If they clinch up, Jacare tends to be the one pressing on the cage (65% of the time to Weidman’s 48%) and Jacare tends to dish out 2.1 more power strikes than he eats P5M while Weidman eats a full 7.8 more. Both tend to go into takedown mode in the clinch with Weidman attempting 8.2 P5M and completing 60% and Jacare trying 7.1 with 37% success (4.5 and 46% average).
Weidman also shoots for takedowns at distance with an extremely high frequency and success rate (4.5 P5M and 53% success vs. 1.3 and 28% average), but we’ll have to see if the BJJ black belt will decide to try to take things to the ground against Jacare’s world-class grappling talent.
Not since Tim Kennedy attempted five takedowns eight years ago in a losing effort in Strikeforce has anyone tried to take Jacare down more than once in a fight. And in his Zuffa career, Jacare’s only seen three takedown attempts (one each from Luke Rockhold, Francis Carmont, and Yoel Romero) and successfully defended all three.
As for Jacare’s offense, he isn’t much of a distance takedown artist and Weidman’s defense has been strong there at 87%. But in the clinch, even though his takedown success rate has been below average, Jacare’s volume has thrived and Weidman has appeared statistically weak defending clinch takedowns at 27%. Rockhold got him once in the clinch and Romero twice, which might affect how much weight to give that stat.
If they get to the ground, it’s another one of those situations where both guys tend to be on top, Weidman 85% of the time with half guard or better 34% of his control time and Jacare 80% of the time with half guard or better a hefty 68% of his control time. If Weidman does end up on bottom, he’s tended to stay there, standing up 20.5% worse than average and never sweeping. Jacare, on the other hand, has a standup rate 18.7% better than average and sweep rate a huge 1,079% better.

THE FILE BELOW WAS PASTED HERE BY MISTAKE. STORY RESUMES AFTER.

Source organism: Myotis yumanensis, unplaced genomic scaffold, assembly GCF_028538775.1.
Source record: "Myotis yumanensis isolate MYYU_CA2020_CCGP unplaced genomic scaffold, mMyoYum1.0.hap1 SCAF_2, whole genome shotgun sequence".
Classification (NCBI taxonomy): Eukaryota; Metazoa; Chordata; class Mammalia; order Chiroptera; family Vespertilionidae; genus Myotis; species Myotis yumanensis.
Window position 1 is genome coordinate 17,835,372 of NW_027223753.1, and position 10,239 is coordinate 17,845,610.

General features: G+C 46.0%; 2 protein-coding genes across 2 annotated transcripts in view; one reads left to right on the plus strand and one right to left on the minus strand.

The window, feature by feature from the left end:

Both men are strong submission artists and neither has yet been submitted. But Jacare’s been a little more likely to attempt subs that can tend to lose him position should he fail, something that could be costly against Weidman’s ground and pound.
The fightbot model has Weidman over Jacare at 61.7%.
David Branch vs. Jared Cannonier
The fightbot model has Branch over Cannonier at 74.7%.
Notes: Strike attempts are for an entire five minute round in each position (P5M) and are categorized as jab or power. A jab is just a non-power strike. Strikes are documented based on where they land or are targeted (head, body, legs), not the type that is thrown (punch, elbow, kick, knee). Visible damage rate is per five minutes the fighter is not on his back. It’s hard to bust up someone’s face while lying on your back. Damage percentage is per power head strike and distance head jab landed. Knockdown rate is per five minutes at distance or in the clinch off the cage. Knockdown percentage is per power head strike landed while standing. It’s really hard to knock someone down if they’re already on the ground. Clinch control is having the opponent pressed against the cage. Ground control is having top position or the opponent’s back. Submission attempts are per five minutes of ground control minus time spent in the opponent’s guard plus time spent with the opponent in guard. A bout closeness measure towards zero means a fighter is in blowouts (win or lose) and towards 100 means he is in very close fights.
Paul writes about MMA analytics and officiating at Bloody Elbow and MMA business at Forbes. He’s also a licensed referee and judge for the California Amateur Mixed Martial Arts Organization (CAMO). Follow him @MMAanalytics. Fight data provided by FightMetric.